Tuesday, 26 May 2015

KEEP MANAGING


George Osborne is back as Chancellor.  Pity him, says James Meadway, neweconomics.org/blog. He has inherited a mess from the last government.  Here are five of his major problems. 1. Spending cuts will not work.  He had to slacken harsh austerity as the economy slumped.  So, he missed the targets on reduction of deficit. Things have not changed much.  2. The easy reductions in expenditure have been made; for example, capital expenditure on buildings and some benefits. There will now be difficulties in avoiding politically damaging cuts. 3. Household debt is rising again.  Maybe a crisis looms? 4. We are less productive. Since 2002, productivity of labour has slumped.  There is little scope for raising pay. 5. The current account deficit – the gap between what we earn from the rest of the world and imports – is nearly 6% of GDP.  If interest rates in America go up and/or credit in the PR China collapses, then there would be reductions in exports accompanied by trouble.

A different place.  It’s easy to forget the changes between 1950-51 and 2010-14.  The figures were started by David Butler, the psephologist. Remember him? He appeared on television and radio during the results of every general election.

This information is important to marketers.


1950-51
Total UK population
 51 million
2010-14
Total UK population
 64 million
Top rate of income tax
90%
45%
Women in the workforce
31%
65%
Life expectancy
67
80
Population over 65
11%
19%
Non-white population
0.4%
16%
17s – 19s entering higher education
6%
47%
At school after leaving age
31%
76%
Airline journeys
2 million
160 million
Owner-occupied households
29%
69%
Car-owning households
12%
77%
Telephone-owning households
12%
99%
Computer-owning households
Nil
76%
Television households
1%
99%
Armed forces regulars
688,000
174,000
Self-described working class
47%
31%
Mining and heavy industry jobs
39%
10%
Unemployed
1.5%
8.1%
Criminal convictions (England and Wales)
17,100
352,000
Prison population
20,000
83,000
Major party members (combined)
4 million
476,000

Do as we say, not as we do.  It is crucial that politicians and other public officials do not commit acts of corruption or behave unethically.  But it is just as essential they are not seen as unscrupulous and immoral. With the recent suspension of Malcolm Rifkind (Conservative) and Jack Straw (Labour) from their political parties for allegedly offering influence for money, questions are being asked again about whether members of parliament should be allowed to sell their services to individuals or groups. Simultaneously, the UK presses other countries to stamp out corruption of all kinds. Our government has a long history of trying to prevent unethical activities by people in public office.  However, the laws passed to prevent them are not enforced effectively. There is nothing wrong in principle with trying to influence politics and using money to do it. Practitioners include single-issue lobby groups, campaigners of all kinds, trade associations, non-governmental groups and trades unions. They spend their funds on compiling briefings and other materials to persuade decision-makers who can make or reject changes which affect them.  Problems arise when the relationship becomes a direct transaction.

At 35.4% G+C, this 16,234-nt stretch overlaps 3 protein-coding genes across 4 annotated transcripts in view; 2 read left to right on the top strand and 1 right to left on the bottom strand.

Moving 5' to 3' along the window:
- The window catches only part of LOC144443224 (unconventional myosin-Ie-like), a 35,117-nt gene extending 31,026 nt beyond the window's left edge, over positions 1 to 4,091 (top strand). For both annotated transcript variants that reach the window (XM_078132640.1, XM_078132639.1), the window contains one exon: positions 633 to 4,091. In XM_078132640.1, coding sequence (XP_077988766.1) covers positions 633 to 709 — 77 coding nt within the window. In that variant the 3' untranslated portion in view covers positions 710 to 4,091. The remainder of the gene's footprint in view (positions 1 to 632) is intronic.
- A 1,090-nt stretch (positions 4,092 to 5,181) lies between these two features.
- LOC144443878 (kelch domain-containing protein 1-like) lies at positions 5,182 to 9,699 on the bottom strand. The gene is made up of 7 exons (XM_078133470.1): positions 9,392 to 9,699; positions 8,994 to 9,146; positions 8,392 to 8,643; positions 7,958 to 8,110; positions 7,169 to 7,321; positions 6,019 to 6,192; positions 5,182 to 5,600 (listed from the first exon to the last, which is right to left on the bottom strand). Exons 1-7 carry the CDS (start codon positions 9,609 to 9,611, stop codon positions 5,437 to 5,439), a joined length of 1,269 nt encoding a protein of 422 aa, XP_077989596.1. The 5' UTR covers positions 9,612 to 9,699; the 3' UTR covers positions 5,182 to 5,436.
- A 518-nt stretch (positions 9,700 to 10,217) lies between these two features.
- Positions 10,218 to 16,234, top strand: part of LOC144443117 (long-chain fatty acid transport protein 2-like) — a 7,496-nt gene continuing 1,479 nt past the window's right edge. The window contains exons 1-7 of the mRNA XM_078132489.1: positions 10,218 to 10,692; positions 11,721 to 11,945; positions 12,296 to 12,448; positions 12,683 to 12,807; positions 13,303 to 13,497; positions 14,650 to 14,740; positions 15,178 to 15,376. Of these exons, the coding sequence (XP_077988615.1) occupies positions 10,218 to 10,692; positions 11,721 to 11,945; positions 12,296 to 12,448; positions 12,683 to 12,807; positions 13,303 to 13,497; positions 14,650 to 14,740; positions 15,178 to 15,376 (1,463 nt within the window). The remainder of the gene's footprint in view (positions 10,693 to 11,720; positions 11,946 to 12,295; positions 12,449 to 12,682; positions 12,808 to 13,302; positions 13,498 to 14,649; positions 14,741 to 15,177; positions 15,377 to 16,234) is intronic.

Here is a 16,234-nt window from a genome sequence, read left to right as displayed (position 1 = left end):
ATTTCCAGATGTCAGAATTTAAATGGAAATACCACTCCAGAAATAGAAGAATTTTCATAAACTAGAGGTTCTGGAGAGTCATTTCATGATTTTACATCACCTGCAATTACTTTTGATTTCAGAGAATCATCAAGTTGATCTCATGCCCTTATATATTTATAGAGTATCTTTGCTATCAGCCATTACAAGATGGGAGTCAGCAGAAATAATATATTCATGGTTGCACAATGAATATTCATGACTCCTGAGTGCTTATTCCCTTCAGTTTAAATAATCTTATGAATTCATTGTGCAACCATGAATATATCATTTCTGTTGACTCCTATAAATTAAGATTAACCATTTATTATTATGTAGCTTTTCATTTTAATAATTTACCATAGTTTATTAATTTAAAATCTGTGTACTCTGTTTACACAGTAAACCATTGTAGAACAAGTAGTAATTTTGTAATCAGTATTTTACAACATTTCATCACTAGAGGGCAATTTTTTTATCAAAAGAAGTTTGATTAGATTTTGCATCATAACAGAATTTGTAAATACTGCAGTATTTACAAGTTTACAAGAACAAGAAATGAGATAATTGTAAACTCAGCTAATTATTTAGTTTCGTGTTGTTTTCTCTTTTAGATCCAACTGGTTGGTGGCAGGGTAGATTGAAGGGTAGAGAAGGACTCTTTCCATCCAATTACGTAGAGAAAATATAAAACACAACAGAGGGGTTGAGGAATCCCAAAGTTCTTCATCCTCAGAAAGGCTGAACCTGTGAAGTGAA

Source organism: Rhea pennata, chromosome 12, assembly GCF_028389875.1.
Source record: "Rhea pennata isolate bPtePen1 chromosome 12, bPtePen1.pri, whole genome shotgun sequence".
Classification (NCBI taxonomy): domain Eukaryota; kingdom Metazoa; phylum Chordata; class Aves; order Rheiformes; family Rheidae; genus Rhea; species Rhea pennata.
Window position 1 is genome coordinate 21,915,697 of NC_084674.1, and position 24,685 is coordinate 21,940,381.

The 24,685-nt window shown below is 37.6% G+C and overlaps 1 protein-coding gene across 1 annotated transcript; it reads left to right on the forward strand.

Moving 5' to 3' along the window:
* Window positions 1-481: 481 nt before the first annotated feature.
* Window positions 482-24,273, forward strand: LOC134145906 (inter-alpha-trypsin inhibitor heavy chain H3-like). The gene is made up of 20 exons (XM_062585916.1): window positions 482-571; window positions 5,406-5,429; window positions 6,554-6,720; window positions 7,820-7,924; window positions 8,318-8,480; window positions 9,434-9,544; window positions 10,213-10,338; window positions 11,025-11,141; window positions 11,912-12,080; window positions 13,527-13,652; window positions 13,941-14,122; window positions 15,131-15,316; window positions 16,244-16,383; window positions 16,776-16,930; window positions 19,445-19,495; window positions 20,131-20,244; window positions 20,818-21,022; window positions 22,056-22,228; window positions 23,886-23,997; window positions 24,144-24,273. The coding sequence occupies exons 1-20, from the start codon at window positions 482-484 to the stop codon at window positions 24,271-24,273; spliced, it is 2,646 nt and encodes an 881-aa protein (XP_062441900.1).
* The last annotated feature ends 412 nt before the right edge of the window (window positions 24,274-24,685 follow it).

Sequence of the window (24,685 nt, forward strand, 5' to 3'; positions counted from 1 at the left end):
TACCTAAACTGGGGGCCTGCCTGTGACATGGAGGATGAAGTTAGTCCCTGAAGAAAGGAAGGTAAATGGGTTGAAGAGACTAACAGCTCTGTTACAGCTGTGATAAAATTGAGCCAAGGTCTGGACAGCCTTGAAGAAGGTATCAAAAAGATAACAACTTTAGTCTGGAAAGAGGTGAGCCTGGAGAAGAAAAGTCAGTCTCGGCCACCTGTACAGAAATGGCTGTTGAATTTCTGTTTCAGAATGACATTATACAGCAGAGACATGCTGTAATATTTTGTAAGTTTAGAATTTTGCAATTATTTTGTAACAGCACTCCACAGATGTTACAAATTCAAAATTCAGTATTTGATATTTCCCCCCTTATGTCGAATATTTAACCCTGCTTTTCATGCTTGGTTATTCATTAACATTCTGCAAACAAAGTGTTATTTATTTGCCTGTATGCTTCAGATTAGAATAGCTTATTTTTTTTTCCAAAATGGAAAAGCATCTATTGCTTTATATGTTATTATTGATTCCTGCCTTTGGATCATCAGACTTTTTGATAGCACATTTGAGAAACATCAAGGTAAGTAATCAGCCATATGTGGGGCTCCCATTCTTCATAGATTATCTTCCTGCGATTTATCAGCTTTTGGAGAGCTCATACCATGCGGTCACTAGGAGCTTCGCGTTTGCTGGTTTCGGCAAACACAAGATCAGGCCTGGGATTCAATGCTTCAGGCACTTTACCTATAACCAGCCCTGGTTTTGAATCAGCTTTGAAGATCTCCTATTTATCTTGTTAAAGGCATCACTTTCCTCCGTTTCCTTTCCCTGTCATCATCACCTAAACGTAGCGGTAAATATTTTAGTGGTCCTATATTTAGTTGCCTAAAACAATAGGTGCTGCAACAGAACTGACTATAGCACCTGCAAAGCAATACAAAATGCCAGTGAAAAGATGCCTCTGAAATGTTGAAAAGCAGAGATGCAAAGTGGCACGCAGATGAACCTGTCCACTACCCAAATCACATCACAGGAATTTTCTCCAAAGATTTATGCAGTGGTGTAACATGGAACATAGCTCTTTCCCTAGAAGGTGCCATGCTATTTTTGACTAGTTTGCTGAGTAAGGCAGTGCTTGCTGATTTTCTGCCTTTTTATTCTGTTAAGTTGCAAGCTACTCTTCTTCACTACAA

The British public has, for more than 10 years, been urged by politicians and public officials to pay their taxes, work harder, take responsibility for their children, respect the environment and support the government’s military actions overseas. There seems to be questionable connections behind these moral advocacies. This country needs to demonstrate it insists upon good governance at home. Jon Moran, University of Leicester, has done valuable research on this topic.

Paying the price.  John Ruskin (1819-1900), gives a warning. ‘It’s unwise to pay too much, but it’s worse to pay too little. When you pay too much, you lose a little money – that is all. When you pay too little, you sometimes lose everything, because the thing you bought was incapable of doing the thing it was bought to do.  The common law of business balance prohibits paying a little and getting a lot – it can’t be done.  If you deal with the lowest bidder, it is well to add something for the risk you run, and if you do that you will have enough to pay for something better.’

Experience tells. ‘Live by the sword, die by the sword.  I just didn’t realise there’d be so many swords.’ Rt Hon Nick Clegg MP, deputy prime minister of UK, 2010-2015.

Predictions. ‘Nothing is more fickle than people in a crowd, nothing harder to discover than how men intend to vote, nothing trickier than the whole way in which elections work.’  Marcus Tillius Cicero (106-43BC), Roman statesman and orator.

Monday, 11 May 2015

SITUATIONS WILL SHIFT



A good contest to lose?  Richard Batley of Lombard Research suggested that last week’s election is ‘the harbinger of a new era of persistent political fragility’.  Britain could go from being a comparatively stable economy, with an attractive tax regime ‘to a much more uncertain home for anyone’s money’.  Look at the figures.  The figure on gross domestic product showed the rate of growth halved to 0.3% in the first quarter.  The Observer suggested that ‘the upturn of which the Tories are so proud may already be starting to fade’. There are several other warning signs.  Higher productivity is essential for economic growth, but the record since 2008 is poor.  The Office of National Statistics describes ‘a prolonged period of essentially flat productivity unprecedented in the post-war era’.  The UK’s continued reliance for economic growth on consumers’ borrowing and the housing market might be dangerous.  The weakness of sectors unconnected with personal expenditure is a third concern.  ‘Confidence is certainly higher than five years ago, but aside from notable successes such as the car industry, there is little sign of a radical shift in the economy.’ Nonetheless, Roger Bootle said in The Daily Telegraph, ‘Macro-economic data are notoriously unreliable, and the GDP figures are frequently revised, usually upwards.  .... my money is on a rebound’.  Managers would be wise to be cautious.